Those words went round and round in my mind one night in March when I woke feeling troubled. At that time I had no idea that they were from a psalm. I was troubled because I didn't feel close to God, I was troubled because I felt abandoned, I was troubled because I felt doors had shut in my face. Everything which had been so clear to me at the end of the year had now fallen apart and I was lost. It wasn't a disaster, it wasn't a matter of life and death, but in my reality, in my head it hurt and it raged, the mountains shook and the oceans roared - it had troubled my still waters, I was adrift and I couldn't see the lighthouse to guide me home. Sometimes we cry out to God and we feel that all we are met by is silence. But perhaps its this silence that we need. Perhaps its our own thoughts racing and raging in our heads that roar and scream at us and which prevent us from hearing that still small voice of calm. I believe that it is at these times that we do need to be still and we do need to know that He is God. The author C. S. Lewis had been married only four years when his wife, Joy, died of cancer. The Lewises were very much in love and Joy’s death was almost too much for C.S. to bear and he plunged into a deep depression. During that time he filled up several journals, which were later compiled and published under the title, A Grief Observed. The loss of his wife Joy put his faith into question and he wrote: . . . Where is God? When you are happy, so happy that you have no sense of needing Him, so happy that you are tempted to feel His claims upon you as an interruption, if you remember yourself and turn to Him with gratitude and praise, you will be -- or so it feels -- welcomed with open arms. But to go to Him when your need is desperate, when all other help is vain, and what do you find? A door slammed in your face, and a sound of bolting and double bolting on the inside. After that, silence. You may as well turn away. The longer you wait, the more emphatic the silence will become. . . . What can this mean? Why is God so present a commander in our time of prosperity and so very absent a help in times of trouble? (A Grief Observed, pp. 4-5) These are harsh words, words of despair, words born from the deepest pain imaginable. Lewis cried out for some reassurance that God was there, but he heard nothing, only silence. Just when Lewis needed God most, he felt like God had abandoned him. But Psalm 46 reads: God is our refuge and strength, a very present help in trouble. Therefore we will not fear, though the earth should change, though the mountains shake in the heart of the sea; though its waters roar and foam, though the mountains tremble with its tumult.” These are words of assurance, assurance that God is with us and that we have noting to fear, even when our life is crumbling around us, God is there, waiting ready to lift us , carry us, heal us. This psalm tells us we have nothing to fear. But sometimes the fear is all consuming, the grief is so deep, so heavy and so painful that the solace we are seeking cannot be found, even in the words of scripture even in the comforting arms of our loved ones. We are crushed by the weight of our pain, deafened by the words in our mind, blind to the answers in front of us. At these times and in these moments we carefully construct doors, we hammer the nails, we turn the key in the locks. Whatever the cause of this heart-wrenching grief within us, we become lost in the pain, the isolation, the loss and we actually create and close the doors around us which imprison us. Because when we are lost we cant see, we cant seek comfort from the bible, he cant hear encouragement from our loved ones, we haven't the energy or the will to lift our heads from the floor. So, what do we do when our world is falling apart and and we feel all alone? What do we do when we feel our cries are going unheard and God is ignoring us. What do we do when we feel God seems silent? When author Frederick Buechner was a child, his father committed suicide. In his book 'Listening to Your Life' he talks about the impact his fathers death had on him,and he describes how he understands God’s presence in our lives. He writes: 'As I understand it, to say that God is mightily present even in such private events as these does not mean that God makes events happen to us which move us in certain directions like chess pieces. Instead, events happen under their own steam as random as rain, which means that God is present in them, not as their cause, but as the one who even in the hardest and most hair-raising of them offers the possibility of that new life and healing which I believe is what salvation is.' God continues to be present with us as well , in ways that we will never know or be able to fathom. In the psalm it says: “The Lord of hosts is with us; the God of Jacob is our refuge.” Remember my sermon on Jacob? remember Jacob alone in the night, in the darkest of places feeling isolated and afraid. Remember that God came to him in a dream, in the silence and stillness and he promised him protection, He promised that He would be with him, He promised never to leave him and He promised to complete the work that he had started in him: “Know that I am with you and will keep you wherever you go, and will bring you back to this land; for I will not leave you until I have done what I have promised you.” The Psalmist tells us that just as God promised to be with Jacob and to keep him wherever he went, God has also promised to be with us. We are no different, Jacob was no dearer or more precious in Gods sight. So why is it that we don't always feel God’s presence? Why is it that God sometimes seems silent? As C. S. Lewis began to come out of his grief he wrote these words: 'I have gradually been coming to feel that the door is no longer shut and bolted. Was it my own frantic need that slammed it in my face? The time when nothing at all in your soul except a cry for help may be just the time when God cant give it; you are like the drowning man who cant be helped because he clutches and grabs. Perhaps your own reiterated cries deafen you to the voice you hoped to hear.' I want to read that last sentence again: 'Perhaps your own reiterated cries deafen you to the voice you hoped to hear.' When we are burdened by troubles, weighed down by grief and anxiety our own inner voices are making so much noise that we drown God out. We cant hear God because we don't recognise His voice amongst all the deafening sounds in our heads. God speaks to us in so many ways, the words of a friend, the touch of a child, the view from the mountain top, a beautiful piece of music or a work of art. They speak to that still small voice within, God is present, he is always present he always will be present, we just have to open our eyes, open our ears and open our hearts. But how do we do this? When the sun is shining on us and life is good it presents no problems, but in the dark times, the lost times, the moments and hours and days of pain - it seems impossible - it is impossible. Perhaps during these times the only thing we can do is keep going through the motions. Even when we feel dry and empty, especially when we feel abandoned. Jewish Theologian Abraham Heschel said, '“The way to faith is the way of faith.” Believing in God, even when it seems that God is silent, can be sustaining in and of itself. Our faith can help to carry us through even the darkest of times. When the concentration camp in Auschwitz was liberated by Allied troops at the end of World War II, the following words were found written on one of the walls inside the compound: I believe in the sun, even when it is not shining. I believe in love even when I am alone. I believe in God, even when he is silent. In the midst of immense suffering, the woman or man who wrote these words held onto faith in God, even when it seemed that God had disappeared. Holding onto our faith in the midst of grief or despair can help to lead us to the place of quiet where we can once again hear God’s voice. Listen again to the words of the Psalm: “God is in the midst of the city; it shall not be moved; God will help the city when the morning comes.” The morning will come and when it does, God will help the faithful." The psalm ends with the words: “Be still and know that I am God!” Those words in themselves centred me, gave me peace, like cool waters they instantly killed the raging fires within me. God had me in the place where I could finally hear him. I recently read; It is not that God is silent. God is found in the stillness. " Nobody ever said this walk would be easy, would be free of suffering, in fact Jesus said the way is narrow. Jesus said to his disciples, "Whoever wants to be my disciple must deny themselves and take up their cross and follow me. (Matthew 16:24) But remember who we follow - we follow those we trust, those who know the way, those who carry the light to guide us through such dark times. God always has a plan in the midst of these times, Romans 8:28-29 promises us that God is in control even when we can’t see it. There are times in our walk when God seems distant, and there will be times of pain and hardship and sometime the waters will roar in our ears and the mountains will shake our lives. There will be times when we feel our lives have been broken into tiny pieces, too numerous to pick up and put back together. But remember - God uses our brokeness to restore us, to make us into the men and women he wants us to be. God uses broken things. It takes broken soil to produce a crop, broken clouds to give rain, broken grain to give bread, broken bread to give strength. It is the broken alabaster box that gives forth perfume. It was the broken Jesus who gave us life. God promises that He will make all things work for the good of those who love Him. Sometimes it seems impossible to lift our heads when all around us thunder roars, its easy for us to allow life's hardships to overwhelm us till we lose sight of God. But we know that even the faith of a mustard seed will sustain us in these times, and in that moment, in that grain of faith we can be still long enough, just long enough, to remember who God is and what He is doing. As hard as it is to hear sometimes we need to 'wait and behold the works of God' , to remember what He has done and what He surely will do. I recently read this quote: 'Pray hardest when its hardest to pray. ' Remember the stones I gave you when we looked at Jacob? the stones I asked you to hold and in the silence remember the dark times when God was faithful, when he carried you through those valleys? We sometimes have to be still and remember in the silence, we must be still long enough to see things from God’s perspective. There is an old Norwegian tale about a fisherman who, with his two sons, went out on a daily fishing run. The catch was good; but by mid-afternoon a sudden storm blotted out the shoreline,leaving the men groping for the direction home. Meanwhile, a fire broke out in the kitchen of their rustic cottage. Before it could be extinguished, the fire had destroyed the family’s earthly possessions. Finally, the father and sons were able to row their boat ashore. The man’s wife was waiting to tell him the tragic news of the fire. "Karl, fire has destroyed everything," she said tearfully. "We have nothing left." But Karl was unmoved by the news. Didn’t you hear me?" she asked. "The house is gone!" "Yes, I hear you," replied Karl. "But a few hours ago were lost at sea. For hours I thought we would perish. Then something happened: I saw a yellow dim glow in the distance. It grew larger and larger. We turned our boat toward the light. The same blaze which destroyed our home was the light that saved our lives" Sometimes it takes a crisis in our lives to bring us into contact with God and in this turmoil we must be still and listen to him remembering that haven’t read the end of the book. Only God knows how the story will end and only God knows that the blazing fires don't destroy us , they bring us home......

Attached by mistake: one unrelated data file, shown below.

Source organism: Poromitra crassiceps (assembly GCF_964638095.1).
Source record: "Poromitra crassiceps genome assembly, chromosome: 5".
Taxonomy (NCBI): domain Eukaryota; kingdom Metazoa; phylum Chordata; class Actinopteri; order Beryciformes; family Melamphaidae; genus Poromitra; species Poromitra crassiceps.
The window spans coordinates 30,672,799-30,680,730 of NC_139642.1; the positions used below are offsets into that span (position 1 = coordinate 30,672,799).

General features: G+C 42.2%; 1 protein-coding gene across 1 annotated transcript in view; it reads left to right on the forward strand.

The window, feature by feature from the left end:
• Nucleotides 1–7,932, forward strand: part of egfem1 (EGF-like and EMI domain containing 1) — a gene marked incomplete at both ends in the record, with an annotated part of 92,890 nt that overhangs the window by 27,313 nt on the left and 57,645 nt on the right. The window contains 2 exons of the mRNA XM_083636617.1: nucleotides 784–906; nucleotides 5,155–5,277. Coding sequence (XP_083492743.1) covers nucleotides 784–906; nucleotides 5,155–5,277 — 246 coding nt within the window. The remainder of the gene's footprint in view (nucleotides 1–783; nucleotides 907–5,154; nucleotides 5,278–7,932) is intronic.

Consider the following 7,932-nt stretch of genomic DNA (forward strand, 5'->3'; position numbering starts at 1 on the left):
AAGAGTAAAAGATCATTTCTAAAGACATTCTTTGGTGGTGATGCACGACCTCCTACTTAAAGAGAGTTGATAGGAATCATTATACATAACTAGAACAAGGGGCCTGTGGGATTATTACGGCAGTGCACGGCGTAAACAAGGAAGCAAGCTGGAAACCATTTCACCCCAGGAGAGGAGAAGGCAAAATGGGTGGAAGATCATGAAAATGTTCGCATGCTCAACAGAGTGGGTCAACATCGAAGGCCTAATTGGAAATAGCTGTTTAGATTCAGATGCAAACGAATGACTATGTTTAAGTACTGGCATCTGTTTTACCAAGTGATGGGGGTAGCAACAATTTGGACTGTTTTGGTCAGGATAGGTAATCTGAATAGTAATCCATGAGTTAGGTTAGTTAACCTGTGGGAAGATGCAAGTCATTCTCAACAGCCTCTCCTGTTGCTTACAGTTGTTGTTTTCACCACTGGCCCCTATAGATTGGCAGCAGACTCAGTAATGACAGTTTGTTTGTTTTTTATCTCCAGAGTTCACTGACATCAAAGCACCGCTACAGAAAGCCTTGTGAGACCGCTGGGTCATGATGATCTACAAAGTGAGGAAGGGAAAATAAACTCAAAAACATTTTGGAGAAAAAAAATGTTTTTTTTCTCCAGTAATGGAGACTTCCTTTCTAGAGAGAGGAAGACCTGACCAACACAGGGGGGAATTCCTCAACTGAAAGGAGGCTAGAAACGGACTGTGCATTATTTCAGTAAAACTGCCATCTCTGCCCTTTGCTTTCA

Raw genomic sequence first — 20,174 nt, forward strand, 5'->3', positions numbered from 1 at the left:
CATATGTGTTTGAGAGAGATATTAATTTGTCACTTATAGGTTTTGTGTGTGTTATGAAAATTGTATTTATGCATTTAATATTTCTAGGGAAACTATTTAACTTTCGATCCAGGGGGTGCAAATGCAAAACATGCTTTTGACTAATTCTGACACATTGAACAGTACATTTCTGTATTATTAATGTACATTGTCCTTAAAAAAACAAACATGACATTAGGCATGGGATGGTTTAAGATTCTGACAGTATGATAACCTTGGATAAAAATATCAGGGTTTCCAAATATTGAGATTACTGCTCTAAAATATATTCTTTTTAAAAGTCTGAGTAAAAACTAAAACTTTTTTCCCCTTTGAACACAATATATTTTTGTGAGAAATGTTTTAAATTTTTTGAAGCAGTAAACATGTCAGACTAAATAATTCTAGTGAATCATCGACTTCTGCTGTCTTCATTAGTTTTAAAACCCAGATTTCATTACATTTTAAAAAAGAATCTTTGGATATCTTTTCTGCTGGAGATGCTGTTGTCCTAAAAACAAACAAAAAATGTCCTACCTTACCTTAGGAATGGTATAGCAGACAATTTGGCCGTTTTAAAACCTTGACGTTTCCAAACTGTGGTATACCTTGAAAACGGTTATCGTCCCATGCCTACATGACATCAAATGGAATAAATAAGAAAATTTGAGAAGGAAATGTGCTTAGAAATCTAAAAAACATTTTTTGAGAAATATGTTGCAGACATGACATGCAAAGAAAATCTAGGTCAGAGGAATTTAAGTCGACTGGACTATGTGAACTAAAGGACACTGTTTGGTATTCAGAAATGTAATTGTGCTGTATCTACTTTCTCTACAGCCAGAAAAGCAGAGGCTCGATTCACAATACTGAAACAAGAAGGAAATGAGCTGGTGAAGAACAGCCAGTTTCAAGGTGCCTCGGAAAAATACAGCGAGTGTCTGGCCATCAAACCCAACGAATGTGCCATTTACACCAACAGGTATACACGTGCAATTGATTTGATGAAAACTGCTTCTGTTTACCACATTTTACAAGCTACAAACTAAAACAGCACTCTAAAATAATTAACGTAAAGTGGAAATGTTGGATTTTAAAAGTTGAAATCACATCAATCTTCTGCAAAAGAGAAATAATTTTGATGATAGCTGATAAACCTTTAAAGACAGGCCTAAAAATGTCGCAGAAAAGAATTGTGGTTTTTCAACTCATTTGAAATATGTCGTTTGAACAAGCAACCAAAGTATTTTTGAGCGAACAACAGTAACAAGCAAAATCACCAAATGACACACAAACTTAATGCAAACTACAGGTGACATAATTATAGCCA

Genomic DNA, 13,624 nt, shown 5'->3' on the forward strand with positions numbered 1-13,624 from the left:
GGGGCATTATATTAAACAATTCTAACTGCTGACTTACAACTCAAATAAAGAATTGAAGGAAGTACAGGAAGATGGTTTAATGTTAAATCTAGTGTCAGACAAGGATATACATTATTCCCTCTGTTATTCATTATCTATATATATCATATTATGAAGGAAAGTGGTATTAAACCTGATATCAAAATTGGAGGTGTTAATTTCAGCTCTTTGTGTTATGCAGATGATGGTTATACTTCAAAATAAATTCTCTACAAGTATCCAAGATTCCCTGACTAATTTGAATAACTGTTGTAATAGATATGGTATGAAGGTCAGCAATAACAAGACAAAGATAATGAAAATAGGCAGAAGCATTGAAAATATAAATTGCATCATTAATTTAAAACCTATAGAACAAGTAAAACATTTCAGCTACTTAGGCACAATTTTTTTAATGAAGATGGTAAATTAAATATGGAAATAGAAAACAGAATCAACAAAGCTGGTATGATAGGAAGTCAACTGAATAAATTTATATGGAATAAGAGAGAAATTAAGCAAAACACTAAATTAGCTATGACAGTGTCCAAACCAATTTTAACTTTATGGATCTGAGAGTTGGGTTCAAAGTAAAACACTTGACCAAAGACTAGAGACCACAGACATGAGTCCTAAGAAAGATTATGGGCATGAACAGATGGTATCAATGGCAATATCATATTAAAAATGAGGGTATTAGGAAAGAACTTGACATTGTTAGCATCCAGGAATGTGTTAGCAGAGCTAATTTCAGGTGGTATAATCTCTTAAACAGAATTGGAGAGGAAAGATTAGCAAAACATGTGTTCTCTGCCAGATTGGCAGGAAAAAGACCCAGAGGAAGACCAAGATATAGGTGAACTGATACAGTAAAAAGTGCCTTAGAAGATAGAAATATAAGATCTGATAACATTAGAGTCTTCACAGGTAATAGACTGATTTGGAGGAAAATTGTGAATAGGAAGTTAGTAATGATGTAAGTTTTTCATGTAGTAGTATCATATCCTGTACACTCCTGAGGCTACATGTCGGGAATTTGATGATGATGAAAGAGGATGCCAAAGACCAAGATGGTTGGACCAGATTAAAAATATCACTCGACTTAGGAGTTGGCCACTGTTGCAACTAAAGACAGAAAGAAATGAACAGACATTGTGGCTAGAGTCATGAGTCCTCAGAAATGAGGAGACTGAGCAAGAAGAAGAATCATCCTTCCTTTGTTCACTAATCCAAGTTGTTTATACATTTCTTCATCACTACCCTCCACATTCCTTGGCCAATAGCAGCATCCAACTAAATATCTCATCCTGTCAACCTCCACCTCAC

1. This is such a wonderful sermon. I love it! Every word is true. Sometimes I just don't know which voice to listen to because there were just too many voices arguing and over thinking inside my head. I also have great difficulty to rise up and recover whenever I plunged into my gloomy self and became a pessimist that I tried over and over again to overcome but without success. I know this is silly, but the mere thought that I am not pretty could trigger my pessimism instantly. Sigh

  2. Your sermon was a blessing for me. I'm going through a rough time and it helps me to recognize the truth of your words.

  3. Beautiful. Thank you for sharing this.

  4. Wow. Thank you. I thank God you posted this. This will forever stick with me. I'm going through one of the greatest trials of my life and I needed to read this. God bless you. "Only God knows that the blazing fires don't destroy us, they bring us home..." Wow. Thank you again.

  5. Wow....n now unto Him who is able to do exceeding abundantly above all we could ever ask or imagine, unto Him be glory and honour forever!!

  6. Really nice reading through.....every sentence is awakening!

  7. " So, what do we do when our world is falling apart and and we feel all alone? What do we do when we feel our cries are going unheard and God is ignoring us. What do we do when we feel God seems silent?"
    I am in this place that you wrote. I found the link to this sermon on my FB memories feature today. Just this week I told my husband I give up, I can't pray anymore, I can't try anymore. I saw a billboard, huge billboard the day I lost my last companion that read "BE STILL AND KNOW THAT I AM GOD."
    That is all I can do right now, is be still.


It is my prayer that my words may be of some comfort or may bless you in some way...I love to hear from you and your journeys...every blessing H